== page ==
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Food

How to Safely Saber a Bottle of Champagne

Written by MasterClass

Last updated: Mar 23, 2020 • 1 min read

Sabering a bottle of Champagne, also known as sabrage, is an impressive party trick with an interesting history. Sabering Champagne dates back to the reign of Napoleon Bonaparte, when the victorious Napoleonic armies would celebrate with bottles of Champagne—opening them with the most effective tool most of them had on hand, their sabers. Today, this tradition is still performed to open Champagne for certain events or special occasions, but it may take some practice.

Although the use of a blunt saber is required, the act requires breaking the neck of the bottle, which will result in broken glass shards. Exercise caution and handle with care when sabering Champagne.

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How to Safely Saber a Bottle of Champagne in 10 Steps

Even though it looks violent to saber a bottle of Champagne, it’s actually very simple (and safe to pull off when done properly). If you want to saber Champagne safely and effectively, you will need a 12-inch, blunt-edge Champagne saber or a chef’s knife with some weight, and some protective glasses.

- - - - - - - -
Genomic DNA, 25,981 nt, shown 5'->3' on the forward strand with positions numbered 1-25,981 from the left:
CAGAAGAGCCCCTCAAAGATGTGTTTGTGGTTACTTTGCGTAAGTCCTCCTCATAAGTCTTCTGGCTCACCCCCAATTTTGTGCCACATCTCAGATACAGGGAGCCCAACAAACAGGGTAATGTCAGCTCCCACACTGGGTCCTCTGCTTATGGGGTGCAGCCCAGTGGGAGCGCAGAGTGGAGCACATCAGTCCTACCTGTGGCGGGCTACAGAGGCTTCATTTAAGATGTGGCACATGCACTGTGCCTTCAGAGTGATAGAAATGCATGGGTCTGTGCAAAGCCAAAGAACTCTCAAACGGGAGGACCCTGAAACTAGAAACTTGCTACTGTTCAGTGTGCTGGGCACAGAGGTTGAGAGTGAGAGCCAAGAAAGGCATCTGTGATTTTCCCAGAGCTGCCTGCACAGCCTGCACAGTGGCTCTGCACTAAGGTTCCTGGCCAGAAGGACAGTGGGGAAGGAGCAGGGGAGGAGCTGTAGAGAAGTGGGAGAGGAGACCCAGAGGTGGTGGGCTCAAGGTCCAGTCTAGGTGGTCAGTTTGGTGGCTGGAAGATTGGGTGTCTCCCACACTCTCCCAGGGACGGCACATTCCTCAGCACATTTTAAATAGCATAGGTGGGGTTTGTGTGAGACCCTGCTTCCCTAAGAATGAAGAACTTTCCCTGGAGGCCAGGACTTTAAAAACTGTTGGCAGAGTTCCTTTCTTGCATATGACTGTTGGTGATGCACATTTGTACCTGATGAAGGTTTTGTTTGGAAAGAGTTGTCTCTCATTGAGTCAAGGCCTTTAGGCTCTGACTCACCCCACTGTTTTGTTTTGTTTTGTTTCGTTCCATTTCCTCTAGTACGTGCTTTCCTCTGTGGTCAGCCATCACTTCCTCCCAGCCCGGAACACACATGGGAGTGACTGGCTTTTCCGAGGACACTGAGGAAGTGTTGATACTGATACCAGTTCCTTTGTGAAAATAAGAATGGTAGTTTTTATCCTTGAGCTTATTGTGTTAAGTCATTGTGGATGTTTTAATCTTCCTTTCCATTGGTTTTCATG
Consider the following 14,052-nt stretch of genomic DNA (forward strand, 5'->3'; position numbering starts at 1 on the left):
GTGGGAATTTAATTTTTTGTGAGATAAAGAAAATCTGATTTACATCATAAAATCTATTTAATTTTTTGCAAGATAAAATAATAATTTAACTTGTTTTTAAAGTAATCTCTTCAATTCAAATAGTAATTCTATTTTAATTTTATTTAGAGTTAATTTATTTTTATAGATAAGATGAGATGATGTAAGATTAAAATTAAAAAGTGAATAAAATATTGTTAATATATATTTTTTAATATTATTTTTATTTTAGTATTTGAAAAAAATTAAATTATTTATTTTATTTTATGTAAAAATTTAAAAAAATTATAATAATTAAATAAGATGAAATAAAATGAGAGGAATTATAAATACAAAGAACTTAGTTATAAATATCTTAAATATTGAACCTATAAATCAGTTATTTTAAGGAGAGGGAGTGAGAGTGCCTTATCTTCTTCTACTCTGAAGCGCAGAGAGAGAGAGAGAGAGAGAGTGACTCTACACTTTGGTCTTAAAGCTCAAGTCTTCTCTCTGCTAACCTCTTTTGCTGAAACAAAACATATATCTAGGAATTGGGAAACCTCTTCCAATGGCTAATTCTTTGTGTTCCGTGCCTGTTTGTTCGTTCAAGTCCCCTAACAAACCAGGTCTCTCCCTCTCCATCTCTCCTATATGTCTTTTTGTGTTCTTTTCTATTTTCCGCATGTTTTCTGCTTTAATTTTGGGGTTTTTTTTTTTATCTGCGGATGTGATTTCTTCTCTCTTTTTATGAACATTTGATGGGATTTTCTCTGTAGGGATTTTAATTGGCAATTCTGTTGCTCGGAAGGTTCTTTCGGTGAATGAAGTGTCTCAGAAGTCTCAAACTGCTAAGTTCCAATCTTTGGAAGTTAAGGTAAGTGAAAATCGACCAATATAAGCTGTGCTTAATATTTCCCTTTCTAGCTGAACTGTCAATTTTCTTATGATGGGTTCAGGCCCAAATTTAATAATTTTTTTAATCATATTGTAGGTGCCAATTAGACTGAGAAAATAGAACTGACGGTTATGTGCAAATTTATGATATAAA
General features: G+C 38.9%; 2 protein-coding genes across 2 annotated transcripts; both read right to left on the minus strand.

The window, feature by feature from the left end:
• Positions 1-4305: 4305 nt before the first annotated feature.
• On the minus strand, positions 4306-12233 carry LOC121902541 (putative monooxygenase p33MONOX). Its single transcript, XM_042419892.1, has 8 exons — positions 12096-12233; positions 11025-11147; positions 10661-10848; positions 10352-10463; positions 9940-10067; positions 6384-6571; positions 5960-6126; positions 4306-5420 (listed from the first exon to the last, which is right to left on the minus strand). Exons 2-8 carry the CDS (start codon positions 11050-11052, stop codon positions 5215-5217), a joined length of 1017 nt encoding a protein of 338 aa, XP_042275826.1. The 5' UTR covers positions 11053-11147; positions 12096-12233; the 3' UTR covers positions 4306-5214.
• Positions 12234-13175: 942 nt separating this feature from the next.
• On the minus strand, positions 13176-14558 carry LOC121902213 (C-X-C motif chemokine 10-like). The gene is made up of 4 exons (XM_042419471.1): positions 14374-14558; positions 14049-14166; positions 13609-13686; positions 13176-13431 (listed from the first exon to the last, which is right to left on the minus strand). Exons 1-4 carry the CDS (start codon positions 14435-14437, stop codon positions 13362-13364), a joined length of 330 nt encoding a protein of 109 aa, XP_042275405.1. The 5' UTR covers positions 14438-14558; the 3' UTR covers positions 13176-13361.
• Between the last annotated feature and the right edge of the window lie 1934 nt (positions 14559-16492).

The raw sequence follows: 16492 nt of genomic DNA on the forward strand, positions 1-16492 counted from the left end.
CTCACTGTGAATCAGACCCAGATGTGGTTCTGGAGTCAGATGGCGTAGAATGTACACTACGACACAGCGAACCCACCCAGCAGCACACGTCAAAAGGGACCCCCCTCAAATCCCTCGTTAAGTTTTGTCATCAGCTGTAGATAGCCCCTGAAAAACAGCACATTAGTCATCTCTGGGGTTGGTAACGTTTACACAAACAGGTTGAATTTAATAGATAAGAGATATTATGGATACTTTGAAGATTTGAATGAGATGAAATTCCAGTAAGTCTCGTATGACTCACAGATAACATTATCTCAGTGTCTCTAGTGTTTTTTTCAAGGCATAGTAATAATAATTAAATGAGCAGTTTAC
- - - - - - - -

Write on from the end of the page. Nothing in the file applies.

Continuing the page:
1. Put on the protective glasses.
  2. Remove any wiring or wrappers from your cork.
  3. Plunge the neck of the bottle into an ice bucket filled with water until it’s very cold.
  4. When ready to saber, cradle the bottle at waist level with your less dominant hand at a forty-five-degree angle with the top of the bottle tilted upwards.
  5. Take the saber or chef’s knife and run it along the body of the bottle to get a feel for it. The sharp edge should be facing your body.
  6. Proper Champagne bottles should have a visible seam along both sides of the bottle. This is what you’re looking for: the landing strip for your saber, where the seam of the bottle meets the lip of the bottle.
  7. Point the bottle away from any person or valuable possession, and hold the knife flat against it.
  8. Slide the backside of the knife along the seam toward the cap of the bottle in one fluid motion, following through past the cap.
  9. Once you make a clean break, let the Champagne flow out a little to ensure any remaining shards of glass are washed out of the bottle’s neck.
  10. Grab your glasses and serve.
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